A least-cost path analysis uses a cost-weighted distance surface and a cost-weighted direction surface to create the smallest cost of travelling path from the source to the destination. The cost refers to one or more factors that could affect the travel. Cost factors, such as slopes or speed-restriction areas, define the cost surfaces. Those cost surfaces can be combined if the cost values use a common scale (for example, from value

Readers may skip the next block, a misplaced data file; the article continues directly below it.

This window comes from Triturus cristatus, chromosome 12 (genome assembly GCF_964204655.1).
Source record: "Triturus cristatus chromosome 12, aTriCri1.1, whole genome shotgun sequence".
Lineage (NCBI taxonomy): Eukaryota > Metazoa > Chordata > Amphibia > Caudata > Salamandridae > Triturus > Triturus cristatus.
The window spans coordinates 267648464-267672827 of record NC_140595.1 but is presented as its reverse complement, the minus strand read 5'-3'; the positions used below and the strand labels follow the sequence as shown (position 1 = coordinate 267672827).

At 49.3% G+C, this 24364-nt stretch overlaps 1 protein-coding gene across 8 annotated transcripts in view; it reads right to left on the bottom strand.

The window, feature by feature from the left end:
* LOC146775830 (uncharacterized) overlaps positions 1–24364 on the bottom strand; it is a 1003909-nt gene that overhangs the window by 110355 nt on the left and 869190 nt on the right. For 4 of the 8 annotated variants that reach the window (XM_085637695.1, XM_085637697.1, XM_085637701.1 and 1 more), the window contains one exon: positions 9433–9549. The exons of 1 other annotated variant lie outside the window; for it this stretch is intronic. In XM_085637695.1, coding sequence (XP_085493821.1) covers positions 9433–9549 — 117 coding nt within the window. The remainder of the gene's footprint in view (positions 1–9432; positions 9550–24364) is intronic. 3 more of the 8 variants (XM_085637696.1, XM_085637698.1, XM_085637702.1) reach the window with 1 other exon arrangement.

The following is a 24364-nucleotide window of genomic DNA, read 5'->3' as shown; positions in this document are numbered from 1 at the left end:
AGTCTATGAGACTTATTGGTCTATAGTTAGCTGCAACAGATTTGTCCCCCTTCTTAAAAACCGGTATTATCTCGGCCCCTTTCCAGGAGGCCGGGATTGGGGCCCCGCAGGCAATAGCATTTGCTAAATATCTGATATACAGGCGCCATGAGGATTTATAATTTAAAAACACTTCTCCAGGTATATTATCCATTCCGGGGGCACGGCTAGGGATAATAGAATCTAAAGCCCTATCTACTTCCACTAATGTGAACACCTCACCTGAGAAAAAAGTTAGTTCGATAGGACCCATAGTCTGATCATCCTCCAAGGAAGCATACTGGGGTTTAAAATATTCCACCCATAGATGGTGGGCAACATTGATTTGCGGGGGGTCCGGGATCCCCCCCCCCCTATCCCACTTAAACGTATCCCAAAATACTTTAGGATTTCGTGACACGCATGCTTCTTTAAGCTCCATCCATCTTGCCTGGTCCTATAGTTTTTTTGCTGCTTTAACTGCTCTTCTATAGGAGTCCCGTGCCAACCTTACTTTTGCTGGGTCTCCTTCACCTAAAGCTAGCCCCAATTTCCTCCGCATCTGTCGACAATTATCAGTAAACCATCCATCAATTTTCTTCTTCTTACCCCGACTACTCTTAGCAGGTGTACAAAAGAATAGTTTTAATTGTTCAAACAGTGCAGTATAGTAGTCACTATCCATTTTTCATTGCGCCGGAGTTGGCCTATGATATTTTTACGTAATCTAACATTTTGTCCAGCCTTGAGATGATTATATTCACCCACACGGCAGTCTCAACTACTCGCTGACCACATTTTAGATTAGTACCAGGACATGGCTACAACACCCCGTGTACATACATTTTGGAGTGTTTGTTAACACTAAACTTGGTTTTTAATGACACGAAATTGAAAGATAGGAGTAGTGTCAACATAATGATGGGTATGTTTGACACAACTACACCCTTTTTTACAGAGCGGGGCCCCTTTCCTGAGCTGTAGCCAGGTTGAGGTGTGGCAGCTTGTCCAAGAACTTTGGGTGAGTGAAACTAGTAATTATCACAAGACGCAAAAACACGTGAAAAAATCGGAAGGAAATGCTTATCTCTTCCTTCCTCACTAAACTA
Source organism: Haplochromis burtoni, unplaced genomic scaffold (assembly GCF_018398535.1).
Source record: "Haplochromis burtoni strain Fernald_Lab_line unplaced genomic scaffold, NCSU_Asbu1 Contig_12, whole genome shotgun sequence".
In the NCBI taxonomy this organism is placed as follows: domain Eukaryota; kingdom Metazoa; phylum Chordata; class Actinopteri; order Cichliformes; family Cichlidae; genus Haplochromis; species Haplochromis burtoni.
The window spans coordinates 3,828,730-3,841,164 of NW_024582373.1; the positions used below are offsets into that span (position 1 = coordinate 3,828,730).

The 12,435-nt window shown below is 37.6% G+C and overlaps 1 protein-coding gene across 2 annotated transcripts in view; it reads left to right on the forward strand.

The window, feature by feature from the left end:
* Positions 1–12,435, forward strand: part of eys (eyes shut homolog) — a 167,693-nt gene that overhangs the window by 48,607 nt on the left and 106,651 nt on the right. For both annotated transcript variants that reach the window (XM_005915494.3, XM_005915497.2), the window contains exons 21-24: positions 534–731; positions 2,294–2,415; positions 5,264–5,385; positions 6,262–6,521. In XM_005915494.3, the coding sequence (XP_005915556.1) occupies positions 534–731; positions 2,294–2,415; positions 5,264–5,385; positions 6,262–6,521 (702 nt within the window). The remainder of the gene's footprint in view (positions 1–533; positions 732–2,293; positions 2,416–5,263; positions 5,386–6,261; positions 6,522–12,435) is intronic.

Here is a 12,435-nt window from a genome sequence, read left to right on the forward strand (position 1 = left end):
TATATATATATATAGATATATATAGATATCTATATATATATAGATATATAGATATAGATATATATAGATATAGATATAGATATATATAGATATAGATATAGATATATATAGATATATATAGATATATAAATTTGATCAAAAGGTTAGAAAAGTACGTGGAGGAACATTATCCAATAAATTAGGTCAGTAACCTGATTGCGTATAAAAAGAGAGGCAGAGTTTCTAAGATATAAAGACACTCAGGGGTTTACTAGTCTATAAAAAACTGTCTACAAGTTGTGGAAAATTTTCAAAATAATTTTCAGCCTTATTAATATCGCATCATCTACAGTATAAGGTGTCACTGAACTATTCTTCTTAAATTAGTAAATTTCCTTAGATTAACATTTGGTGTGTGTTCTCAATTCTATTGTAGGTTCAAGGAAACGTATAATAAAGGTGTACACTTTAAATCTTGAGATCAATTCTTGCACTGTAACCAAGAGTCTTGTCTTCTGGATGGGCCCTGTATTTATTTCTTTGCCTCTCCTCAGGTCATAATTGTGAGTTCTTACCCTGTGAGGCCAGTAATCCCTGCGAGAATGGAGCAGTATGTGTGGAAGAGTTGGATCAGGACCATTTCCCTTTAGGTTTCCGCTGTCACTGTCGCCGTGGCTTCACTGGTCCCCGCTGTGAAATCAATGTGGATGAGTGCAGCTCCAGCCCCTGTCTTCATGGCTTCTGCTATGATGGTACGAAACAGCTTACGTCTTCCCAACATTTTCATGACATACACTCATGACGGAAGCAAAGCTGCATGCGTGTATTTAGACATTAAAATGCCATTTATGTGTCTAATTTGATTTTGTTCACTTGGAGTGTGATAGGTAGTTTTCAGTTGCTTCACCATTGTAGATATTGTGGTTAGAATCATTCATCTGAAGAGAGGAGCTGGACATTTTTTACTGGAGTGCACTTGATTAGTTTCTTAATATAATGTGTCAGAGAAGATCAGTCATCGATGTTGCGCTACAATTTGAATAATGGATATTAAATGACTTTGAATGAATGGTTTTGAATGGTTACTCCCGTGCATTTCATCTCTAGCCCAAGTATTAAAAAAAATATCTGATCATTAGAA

1—best to value
10—worst). A least-cost path will follow the cells with the smallest accumulated cost.
In the Analyzing surfaces recipe, you studied the visibility between two geodetic points in order to plan some topographic surveys. Let's suppose you have two teams for this topographic survey campaign. Now, it is time to plan the trip from your office to the field. Your best routes will follow the roads with shallow slopes. The following model shows the workflow of the next spatial analysis: